The Common Cold in the age of COVID ( and exercise…)

I got a cold.

Last Tuesday evening I got a familiar tickle in the back of my throat. Familiar because that’s how my colds start, when I get them. It’s this very predictable progression.

  • I get the tickle in my throat.
  • I rationalize that it’s anything else but a cold. I clear my throat 20 or 40 times. I drink lots of water.
  • The tickle doesn’t go away.
  • I face facts and get ready for the rest of it.

I’m actually kinda surprised that it’s been this long coming. I haven’t had a cold since this whole silly COVID business started almost 18 months ago. If you asked me about it before, I’d have said I get a cold 1-2 times a year. It’s a pain & uncomfortable, but no big deal. So I would have thought that I’m doing alright with 18 months between cases, and it’s just my turn.

But now there’s something else to think about first. Is it the garden variety, nothing special cold that it feels like, or is it….. ( ominous music…..dun..dun…DUN!!!!)


Luckily, it’s not too tough to get an answer to that question. Everyone and their Aunt Phil is offering COVID testing, including my G.P. (General Practitioner) who’s a 5 min walk from my place.

It’s not COVID. “whew”!

So after you get that worry out of the way, you are reminded that a plain old common cold is still an exhausting, phlegmy, pain in the butt.

Runny nose, congestion, my voice sounds like Barry White got old, bald and white. Yuck.

So next question….Can I workout?

I know, maybe not YOUR next question, but that’s how this brain works. If I just sit around, blowing my nose, hacking and binge watching Downton Abbey, I’m going to feel like a large, squishy slug. Not my preference.

I got a 5k run (kinda) in a week.
I got a 14k race in 3 weeks.
I need to get work in.

But should I?

Let’s get some experts involved here.

Colds are the result of the immune system being activated, explains Cordelia Carter, M.D., director of the Women’s Sports Medicine Center at NYU-Langone in New York.
“This ‘activation’ directs immune cells to migrate to the site of infection, to recruit and produce other cells and proteins to help fight the infection, and to prevent reinfection with the same bug in the future,” Carter says. In other words, your body is using energy by supporting your immune system to fight off the cold. And the amount of energy your body needs to fight an infection is dependent on the type of infection you’re trying to stave off and how severe it is.

But what about “sweating out a cold”, a concept I’ve heard and used to justify numerous “I feel like crap but I’m gonna work out anyway” sessions. Well…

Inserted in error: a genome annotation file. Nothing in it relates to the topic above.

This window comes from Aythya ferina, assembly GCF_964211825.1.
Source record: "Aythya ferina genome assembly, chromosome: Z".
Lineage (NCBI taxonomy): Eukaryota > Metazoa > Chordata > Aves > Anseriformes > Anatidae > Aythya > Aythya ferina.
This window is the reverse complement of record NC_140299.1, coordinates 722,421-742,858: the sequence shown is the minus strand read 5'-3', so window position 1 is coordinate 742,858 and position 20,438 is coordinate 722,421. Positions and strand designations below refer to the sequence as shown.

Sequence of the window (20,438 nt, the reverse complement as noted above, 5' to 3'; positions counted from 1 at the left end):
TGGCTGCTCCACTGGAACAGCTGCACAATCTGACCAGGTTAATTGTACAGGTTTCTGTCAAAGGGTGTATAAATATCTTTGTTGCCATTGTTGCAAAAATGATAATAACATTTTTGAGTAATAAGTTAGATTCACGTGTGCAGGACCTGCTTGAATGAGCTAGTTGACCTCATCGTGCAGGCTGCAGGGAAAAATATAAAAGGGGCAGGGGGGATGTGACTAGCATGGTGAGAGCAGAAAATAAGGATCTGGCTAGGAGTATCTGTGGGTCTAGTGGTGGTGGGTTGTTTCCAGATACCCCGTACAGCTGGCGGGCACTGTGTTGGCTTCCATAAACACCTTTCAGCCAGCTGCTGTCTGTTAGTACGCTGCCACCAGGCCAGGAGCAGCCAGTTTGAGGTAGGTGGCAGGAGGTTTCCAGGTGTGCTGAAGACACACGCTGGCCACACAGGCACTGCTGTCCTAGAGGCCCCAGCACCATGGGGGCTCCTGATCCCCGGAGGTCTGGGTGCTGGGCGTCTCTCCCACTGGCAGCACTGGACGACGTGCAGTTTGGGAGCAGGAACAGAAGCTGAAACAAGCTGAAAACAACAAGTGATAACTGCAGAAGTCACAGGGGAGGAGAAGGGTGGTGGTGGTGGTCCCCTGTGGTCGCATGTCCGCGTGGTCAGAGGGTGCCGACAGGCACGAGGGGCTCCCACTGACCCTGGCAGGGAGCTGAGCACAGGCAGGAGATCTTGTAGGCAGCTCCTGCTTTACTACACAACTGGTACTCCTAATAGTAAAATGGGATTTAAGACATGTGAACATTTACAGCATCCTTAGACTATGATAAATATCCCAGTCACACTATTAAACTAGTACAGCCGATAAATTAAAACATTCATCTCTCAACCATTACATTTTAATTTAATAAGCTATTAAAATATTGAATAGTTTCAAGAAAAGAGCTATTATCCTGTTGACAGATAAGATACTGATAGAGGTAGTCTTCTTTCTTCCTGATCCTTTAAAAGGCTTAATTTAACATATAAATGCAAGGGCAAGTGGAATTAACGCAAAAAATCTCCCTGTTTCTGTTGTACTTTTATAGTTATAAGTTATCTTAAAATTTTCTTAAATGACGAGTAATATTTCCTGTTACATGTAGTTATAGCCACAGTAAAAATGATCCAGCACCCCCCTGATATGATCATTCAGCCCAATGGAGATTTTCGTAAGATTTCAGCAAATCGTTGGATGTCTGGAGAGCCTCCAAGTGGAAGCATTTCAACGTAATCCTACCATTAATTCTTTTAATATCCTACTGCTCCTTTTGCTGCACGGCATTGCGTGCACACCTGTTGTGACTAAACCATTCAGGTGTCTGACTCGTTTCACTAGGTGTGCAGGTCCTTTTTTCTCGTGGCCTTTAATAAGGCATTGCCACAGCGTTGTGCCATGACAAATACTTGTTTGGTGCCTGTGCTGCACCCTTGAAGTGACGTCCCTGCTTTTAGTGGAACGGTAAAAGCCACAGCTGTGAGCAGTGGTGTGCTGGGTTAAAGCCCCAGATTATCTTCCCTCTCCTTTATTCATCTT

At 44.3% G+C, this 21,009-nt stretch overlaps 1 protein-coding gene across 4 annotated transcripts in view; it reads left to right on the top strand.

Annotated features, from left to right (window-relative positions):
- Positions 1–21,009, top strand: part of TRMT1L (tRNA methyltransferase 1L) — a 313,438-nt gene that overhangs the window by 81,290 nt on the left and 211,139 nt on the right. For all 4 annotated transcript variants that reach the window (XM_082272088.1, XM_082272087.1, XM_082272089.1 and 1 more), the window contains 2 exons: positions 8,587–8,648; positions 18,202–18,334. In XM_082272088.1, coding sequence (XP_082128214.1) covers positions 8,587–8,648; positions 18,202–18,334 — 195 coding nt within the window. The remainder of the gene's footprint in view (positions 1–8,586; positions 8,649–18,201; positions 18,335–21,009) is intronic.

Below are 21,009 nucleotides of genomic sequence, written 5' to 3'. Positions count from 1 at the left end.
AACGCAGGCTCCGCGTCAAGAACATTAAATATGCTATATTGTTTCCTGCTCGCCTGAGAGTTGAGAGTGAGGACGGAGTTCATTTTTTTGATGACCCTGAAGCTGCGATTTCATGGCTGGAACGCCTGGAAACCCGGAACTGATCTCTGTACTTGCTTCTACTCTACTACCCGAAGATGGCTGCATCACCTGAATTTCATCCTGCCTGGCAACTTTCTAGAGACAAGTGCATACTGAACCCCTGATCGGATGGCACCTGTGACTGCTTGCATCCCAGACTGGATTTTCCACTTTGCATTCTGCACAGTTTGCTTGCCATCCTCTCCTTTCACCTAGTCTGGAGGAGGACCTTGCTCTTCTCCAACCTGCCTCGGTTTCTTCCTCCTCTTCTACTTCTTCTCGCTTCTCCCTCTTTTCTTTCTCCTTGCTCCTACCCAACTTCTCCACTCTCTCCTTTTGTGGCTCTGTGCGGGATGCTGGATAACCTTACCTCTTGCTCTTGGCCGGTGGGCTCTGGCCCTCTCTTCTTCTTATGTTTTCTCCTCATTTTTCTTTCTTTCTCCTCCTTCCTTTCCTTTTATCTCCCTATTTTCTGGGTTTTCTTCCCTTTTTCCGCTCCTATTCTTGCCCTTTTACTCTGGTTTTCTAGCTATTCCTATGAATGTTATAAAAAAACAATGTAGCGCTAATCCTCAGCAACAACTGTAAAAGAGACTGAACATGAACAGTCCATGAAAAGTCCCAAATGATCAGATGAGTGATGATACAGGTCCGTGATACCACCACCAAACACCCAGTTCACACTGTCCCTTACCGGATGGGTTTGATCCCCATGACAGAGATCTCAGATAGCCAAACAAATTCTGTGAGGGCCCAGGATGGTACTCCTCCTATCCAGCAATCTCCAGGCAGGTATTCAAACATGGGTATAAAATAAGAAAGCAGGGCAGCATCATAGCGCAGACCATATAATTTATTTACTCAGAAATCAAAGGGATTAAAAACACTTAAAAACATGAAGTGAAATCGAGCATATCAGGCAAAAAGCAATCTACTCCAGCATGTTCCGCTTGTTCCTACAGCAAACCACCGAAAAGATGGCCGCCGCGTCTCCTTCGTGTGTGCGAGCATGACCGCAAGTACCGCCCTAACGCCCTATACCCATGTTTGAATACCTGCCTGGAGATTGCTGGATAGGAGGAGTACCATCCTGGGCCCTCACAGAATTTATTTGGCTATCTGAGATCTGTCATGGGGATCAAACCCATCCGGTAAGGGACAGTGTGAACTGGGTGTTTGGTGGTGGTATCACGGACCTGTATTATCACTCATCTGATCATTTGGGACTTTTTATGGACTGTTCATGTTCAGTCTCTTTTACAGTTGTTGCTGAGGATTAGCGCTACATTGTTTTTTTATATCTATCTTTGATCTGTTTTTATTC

According to Terry Kang, MD, UnityPoint Health
When trying to decide if you should consider sweating out a cold, it’s helpful to understand the effect exercise has on the body. Dr. Kang says working out usually boosts the body’s metabolism, as well as the body’s immune response. However, an intense workout usually has the opposite effect.
“During exercise, our body releases chemicals to repair itself and control the level of stress in our body. This is helpful in fighting of infections. When the levels of exercise get too intense, steroid is released by our body to fight off stress. Steroids decrease the ability of the cells that fight off infections to work and lowered our immunity, temporarily.” He says any mild to moderate, low-impact exercise for shorter periods of time, like 30 minutes, is OK and allows the body to boost immunity and metabolism to fight off infections, like a cold. Here are his recommendations for exercise / activity while sick:
Light jogging

Exercising for long amounts of time, like two hours, isn’t a good idea and neither are any high-intensity options. Exercises you should skip while sick include:
Long races (like marathons)
Heavy lifting
Intense, interval-style workouts

Also, if your body is working to fight an infection, you may be weaker than normal and more vulnerable to injury. Also, if you are exercising when sick, make sure to focus on hydration. Drink plenty of fluids, and keep electrolytes in check with Pedialyte or other drinks containing electrolytes. Dr. Kang suggests skipping sports drinks, because while they may contain electrolytes, they also have a great deal of sugar, which can lead to diarrhea.

Great. Diarrhea. Icing on the “I’m miserable over here’ cake…
…but I digress…

There are imore serious llness signs you shouldn’t ignore, especially if you are considering moderate to heavy exercise. If you notice any of the following symptoms, it’s just best to stay home and rest.
Muscle & joint pain
“These symptoms are generally signs the infection is wide spread. It’s also a sign your body is busy fighting off infection and needs resources directed toward fighting off infection”, says Dr. Kang

So, to summarize, using a study involving mice….

Three sets of mice were given flu virus. The first set included sedentary mice and least number of mice from this group caught the flu. The second set did 120 minutes of running on treadmill. Unfortunately, they had the highest number of flu infection and death from it. The third and last set of mice performed light running on a treadmill. This group had a higher number of flu infection than the sedentary group, but they recovered faster and the number of deaths was much less. From this experiment, the conclusion was that light exercise can expose you to more flu, but you can recover faster and have fewer complications.

You know what sticks with me from this study?
120 minutes on a treadmill?
Maybe the mice wanted to die.

OK, sounds like light to moderate exercise, as described above, is the smartest way to approach activity while sick.

I promise. I will fully consider being moderate and not, say, go run. Especially if it involves hills & stairs in midday heat.

I will fully consider it.

Talk later,

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